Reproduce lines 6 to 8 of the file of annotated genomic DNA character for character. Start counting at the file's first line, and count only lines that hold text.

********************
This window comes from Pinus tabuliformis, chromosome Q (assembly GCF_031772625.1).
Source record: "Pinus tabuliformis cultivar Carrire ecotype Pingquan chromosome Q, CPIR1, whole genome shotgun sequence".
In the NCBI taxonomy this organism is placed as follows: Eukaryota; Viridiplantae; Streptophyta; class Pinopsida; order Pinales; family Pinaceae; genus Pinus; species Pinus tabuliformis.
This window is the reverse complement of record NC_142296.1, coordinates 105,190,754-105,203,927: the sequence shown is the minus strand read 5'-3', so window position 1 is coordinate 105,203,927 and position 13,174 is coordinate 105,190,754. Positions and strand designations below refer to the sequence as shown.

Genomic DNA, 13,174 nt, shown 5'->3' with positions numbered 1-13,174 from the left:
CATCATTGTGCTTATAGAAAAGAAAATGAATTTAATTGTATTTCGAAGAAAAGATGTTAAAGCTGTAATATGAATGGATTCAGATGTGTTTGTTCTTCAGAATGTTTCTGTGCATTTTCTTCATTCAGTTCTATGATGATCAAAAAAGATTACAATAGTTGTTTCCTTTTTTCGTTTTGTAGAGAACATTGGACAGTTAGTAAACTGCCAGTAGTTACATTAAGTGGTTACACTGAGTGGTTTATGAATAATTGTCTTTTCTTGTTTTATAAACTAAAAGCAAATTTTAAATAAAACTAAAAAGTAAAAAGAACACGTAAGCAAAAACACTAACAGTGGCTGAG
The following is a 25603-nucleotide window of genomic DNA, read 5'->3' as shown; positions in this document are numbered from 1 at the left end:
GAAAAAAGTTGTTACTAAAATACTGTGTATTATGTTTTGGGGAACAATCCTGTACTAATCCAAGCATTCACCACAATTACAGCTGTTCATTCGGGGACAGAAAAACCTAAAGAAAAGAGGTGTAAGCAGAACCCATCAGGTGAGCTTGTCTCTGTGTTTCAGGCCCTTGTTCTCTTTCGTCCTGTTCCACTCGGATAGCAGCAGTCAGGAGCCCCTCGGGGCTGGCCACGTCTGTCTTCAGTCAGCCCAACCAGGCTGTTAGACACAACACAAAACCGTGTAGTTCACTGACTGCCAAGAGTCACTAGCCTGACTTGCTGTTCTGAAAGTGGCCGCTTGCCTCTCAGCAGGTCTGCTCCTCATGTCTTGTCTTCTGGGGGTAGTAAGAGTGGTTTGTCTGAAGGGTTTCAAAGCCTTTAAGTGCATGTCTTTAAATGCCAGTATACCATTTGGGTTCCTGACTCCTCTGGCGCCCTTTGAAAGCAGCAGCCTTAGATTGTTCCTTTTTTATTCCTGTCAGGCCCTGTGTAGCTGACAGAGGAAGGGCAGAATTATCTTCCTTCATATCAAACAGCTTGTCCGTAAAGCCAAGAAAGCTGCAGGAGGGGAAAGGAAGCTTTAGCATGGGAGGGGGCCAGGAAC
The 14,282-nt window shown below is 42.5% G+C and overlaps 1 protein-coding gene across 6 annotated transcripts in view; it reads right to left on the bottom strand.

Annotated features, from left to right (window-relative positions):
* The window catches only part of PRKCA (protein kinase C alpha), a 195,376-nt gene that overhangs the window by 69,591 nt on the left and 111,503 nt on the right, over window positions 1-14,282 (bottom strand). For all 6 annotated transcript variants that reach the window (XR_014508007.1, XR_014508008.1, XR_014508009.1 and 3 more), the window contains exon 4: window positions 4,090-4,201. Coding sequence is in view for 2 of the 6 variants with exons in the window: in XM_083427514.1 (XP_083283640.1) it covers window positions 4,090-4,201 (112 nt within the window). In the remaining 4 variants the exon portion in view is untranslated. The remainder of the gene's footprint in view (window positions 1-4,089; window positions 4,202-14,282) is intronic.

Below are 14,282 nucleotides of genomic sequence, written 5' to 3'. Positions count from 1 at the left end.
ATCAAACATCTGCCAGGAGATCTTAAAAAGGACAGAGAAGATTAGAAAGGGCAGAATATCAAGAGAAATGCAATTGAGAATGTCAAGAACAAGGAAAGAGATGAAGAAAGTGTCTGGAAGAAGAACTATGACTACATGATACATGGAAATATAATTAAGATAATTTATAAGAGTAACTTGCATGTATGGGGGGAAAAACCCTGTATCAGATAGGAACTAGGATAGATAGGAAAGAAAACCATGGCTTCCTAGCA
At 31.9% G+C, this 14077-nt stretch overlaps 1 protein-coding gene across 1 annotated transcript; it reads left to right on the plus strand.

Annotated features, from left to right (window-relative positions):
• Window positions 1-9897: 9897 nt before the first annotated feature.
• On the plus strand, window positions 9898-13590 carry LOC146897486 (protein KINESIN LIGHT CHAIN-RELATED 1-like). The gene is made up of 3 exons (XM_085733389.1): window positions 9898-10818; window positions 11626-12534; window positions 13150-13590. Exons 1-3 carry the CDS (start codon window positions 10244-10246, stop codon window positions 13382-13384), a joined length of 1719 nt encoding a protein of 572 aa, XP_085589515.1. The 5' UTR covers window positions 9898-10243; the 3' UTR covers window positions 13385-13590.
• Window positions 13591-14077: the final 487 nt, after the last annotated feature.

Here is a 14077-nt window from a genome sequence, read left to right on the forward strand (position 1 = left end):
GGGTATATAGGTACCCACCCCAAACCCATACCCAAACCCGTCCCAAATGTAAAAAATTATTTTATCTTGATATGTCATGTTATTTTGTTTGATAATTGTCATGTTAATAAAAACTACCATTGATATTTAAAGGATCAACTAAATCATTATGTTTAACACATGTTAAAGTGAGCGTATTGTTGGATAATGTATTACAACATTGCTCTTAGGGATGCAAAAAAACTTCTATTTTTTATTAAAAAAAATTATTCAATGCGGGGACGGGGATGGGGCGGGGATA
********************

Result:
CATCATTGTGCTTATAGAAAAGAAAATGAATTTAATTGTATTTCGAAGAAAAGATGTTAAAGCTGTAATATGAATGGATTCAGATGTGTTTGTTCTTCAGAATGTTTCTGTGCATTTTCTTCATTCAGTTCTATGATGATCAAAAAAGATTACAATAGTTGTTTCCTTTTTTCGTTTTGTAGAGAACATTGGACAGTTAGTAAACTGCCAGTAGTTACATTAAGTGGTTACACTGAGTGGTTTATGAATAATTGTCTTTTCTTGTTTTATAAACTAAAAGCAAATTTTAAATAAAACTAAAAAGTAAAAAGAACACGTAAGCAAAAACACTAACAGTGGCTGAG
The following is a 25603-nucleotide window of genomic DNA, read 5'->3' as shown; positions in this document are numbered from 1 at the left end:
GAAAAAAGTTGTTACTAAAATACTGTGTATTATGTTTTGGGGAACAATCCTGTACTAATCCAAGCATTCACCACAATTACAGCTGTTCATTCGGGGACAGAAAAACCTAAAGAAAAGAGGTGTAAGCAGAACCCATCAGGTGAGCTTGTCTCTGTGTTTCAGGCCCTTGTTCTCTTTCGTCCTGTTCCACTCGGATAGCAGCAGTCAGGAGCCCCTCGGGGCTGGCCACGTCTGTCTTCAGTCAGCCCAACCAGGCTGTTAGACACAACACAAAACCGTGTAGTTCACTGACTGCCAAGAGTCACTAGCCTGACTTGCTGTTCTGAAAGTGGCCGCTTGCCTCTCAGCAGGTCTGCTCCTCATGTCTTGTCTTCTGGGGGTAGTAAGAGTGGTTTGTCTGAAGGGTTTCAAAGCCTTTAAGTGCATGTCTTTAAATGCCAGTATACCATTTGGGTTCCTGACTCCTCTGGCGCCCTTTGAAAGCAGCAGCCTTAGATTGTTCCTTTTTTATTCCTGTCAGGCCCTGTGTAGCTGACAGAGGAAGGGCAGAATTATCTTCCTTCATATCAAACAGCTTGTCCGTAAAGCCAAGAAAGCTGCAGGAGGGGAAAGGAAGCTTTAGCATGGGAGGGGGCCAGGAAC